In most developed countries, dogfighting is seen as a felony. The level of animal humanity in developed countries is high, explaining why dogfighting is seen as utter cruelty.

However, in Japan and some Russian parts, blood sports are legal. In other regions such as Eastern Europe, Latin America, and Pakistan, the law is not followed, although blood sports are outlawed. In the UK and the US, dogfighting is spotted occasionally.

A story captured on the National Public Radio (NPR) captures the origins of the blood sport. Ancient Romans would pit dogs against each other to fight to the death in the gladiator style. In history, these fights only stopped when a dog either exited the pit, failed to scratch, or died. If the dog lost the battle but did not die, its owner would severely beat it or eliminated it by other means (mentioned in the previous section).

Fight Animals And Bait Animals

Many pooches were and still are being used in the cruelty of fighting. If you narrow your focus to the dogs that engage in dogfights, you will realize that they all point back to the following breeds: The Newfoundland, Saint Bernard, the Great Dane, the Tibetan Mastiff, and the Danish Mastiff.

If you look at today’s fighter dogs, none of the emboldened ones are on the list of the famous fighting dogs. If you look back, you will realize that the dogs picked for fighting have powerful jaws, powerful builds, and large bodies. Also, they needed to have loud, low barks. Now and as mentioned elsewhere, a fighter dog needs to be sturdy and medium-sized.

When dogfighting is being discussed, the lesser-mentioned thing is about bait animals. These are animals that are used as punching bags. They are first tied up in a room or an open space. Then, the fighting dog is brought in and let loose. A fighting dog that takes down the bait animal is fit to go into the ring.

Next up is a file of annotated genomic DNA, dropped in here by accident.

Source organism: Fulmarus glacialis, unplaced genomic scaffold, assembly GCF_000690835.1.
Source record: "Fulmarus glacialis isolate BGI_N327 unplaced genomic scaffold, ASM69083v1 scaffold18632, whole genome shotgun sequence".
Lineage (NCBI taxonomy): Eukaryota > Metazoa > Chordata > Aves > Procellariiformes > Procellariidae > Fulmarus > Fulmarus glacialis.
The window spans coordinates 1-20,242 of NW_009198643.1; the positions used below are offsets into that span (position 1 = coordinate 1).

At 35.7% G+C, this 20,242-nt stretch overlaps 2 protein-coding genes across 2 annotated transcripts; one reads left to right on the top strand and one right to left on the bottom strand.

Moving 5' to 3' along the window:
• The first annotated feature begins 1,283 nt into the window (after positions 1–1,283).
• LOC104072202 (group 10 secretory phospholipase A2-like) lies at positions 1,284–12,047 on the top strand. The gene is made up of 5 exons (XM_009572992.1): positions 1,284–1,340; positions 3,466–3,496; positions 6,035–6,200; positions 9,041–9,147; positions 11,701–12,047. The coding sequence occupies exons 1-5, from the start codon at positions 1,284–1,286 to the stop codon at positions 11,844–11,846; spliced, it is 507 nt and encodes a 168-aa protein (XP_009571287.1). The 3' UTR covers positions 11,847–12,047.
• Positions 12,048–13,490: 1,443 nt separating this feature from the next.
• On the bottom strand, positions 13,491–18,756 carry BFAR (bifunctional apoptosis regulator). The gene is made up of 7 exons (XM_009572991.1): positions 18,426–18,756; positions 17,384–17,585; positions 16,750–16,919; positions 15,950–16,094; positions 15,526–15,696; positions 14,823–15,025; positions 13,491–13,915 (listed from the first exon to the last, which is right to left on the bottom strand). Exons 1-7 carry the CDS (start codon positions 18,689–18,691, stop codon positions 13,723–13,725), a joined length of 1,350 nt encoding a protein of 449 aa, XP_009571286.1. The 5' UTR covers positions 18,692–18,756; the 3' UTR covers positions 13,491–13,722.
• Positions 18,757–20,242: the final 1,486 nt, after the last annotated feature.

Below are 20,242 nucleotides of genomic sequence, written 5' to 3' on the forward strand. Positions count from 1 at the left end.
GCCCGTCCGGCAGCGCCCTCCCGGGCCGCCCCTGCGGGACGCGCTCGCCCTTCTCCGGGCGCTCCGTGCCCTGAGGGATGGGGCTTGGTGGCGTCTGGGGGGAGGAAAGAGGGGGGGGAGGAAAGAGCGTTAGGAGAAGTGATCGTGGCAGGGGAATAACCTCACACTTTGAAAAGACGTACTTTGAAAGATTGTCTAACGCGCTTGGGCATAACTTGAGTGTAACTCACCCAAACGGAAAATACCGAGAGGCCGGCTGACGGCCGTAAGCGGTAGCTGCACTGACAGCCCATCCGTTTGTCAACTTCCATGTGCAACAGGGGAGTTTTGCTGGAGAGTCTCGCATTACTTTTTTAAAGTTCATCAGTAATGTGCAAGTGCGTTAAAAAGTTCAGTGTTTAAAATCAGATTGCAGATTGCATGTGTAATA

Some people question where bait animals are gotten, and the answers are shocking. When dogfighting organizers are looking for baits, they create dog adoption scams, pick dogs from shelter saying that they are rehoming them, and stealing stray pets. In the online spaces, many Americans are being scammed into believing that they are selling their puppies to genuine people. If you choose to sell your dog online, you need to be very careful – get all the answers you can from the prospective owner.

Let us focus a little on a popular African country – South Africa. In a province like Western Cape, people still engage dogs in fierce fights. While it may be illegal in those places, the authorities are less concerned with these activities. Many dogfighting promoters, enthusiasts, and spectators get away is the clandestine nature of the activity.

This section will open you to the most famous dogs used in fighting, some of them even going centuries back. Some of them may seem obvious choices, but others will shock you.

Famous Dogfighting Breeds: The Best

1. The American Pit Bull Terrier

The American Pit Bull Terrier

This number-one dog might not have surprised you much. If you look at Western societies’ history, you will know that this dog breed does not have a good reputation.

Owners, fighters, and spectators like to engage the American Pit Bull Terrier because of its strength, sturdiness, loyalty, and aggression. The one thing that makes this dog breed perfect for fighting is its relentlessness. Even if it is close to death or utterly injured, it will not back out of the fight.

2. The American Bulldog

The American Bulldog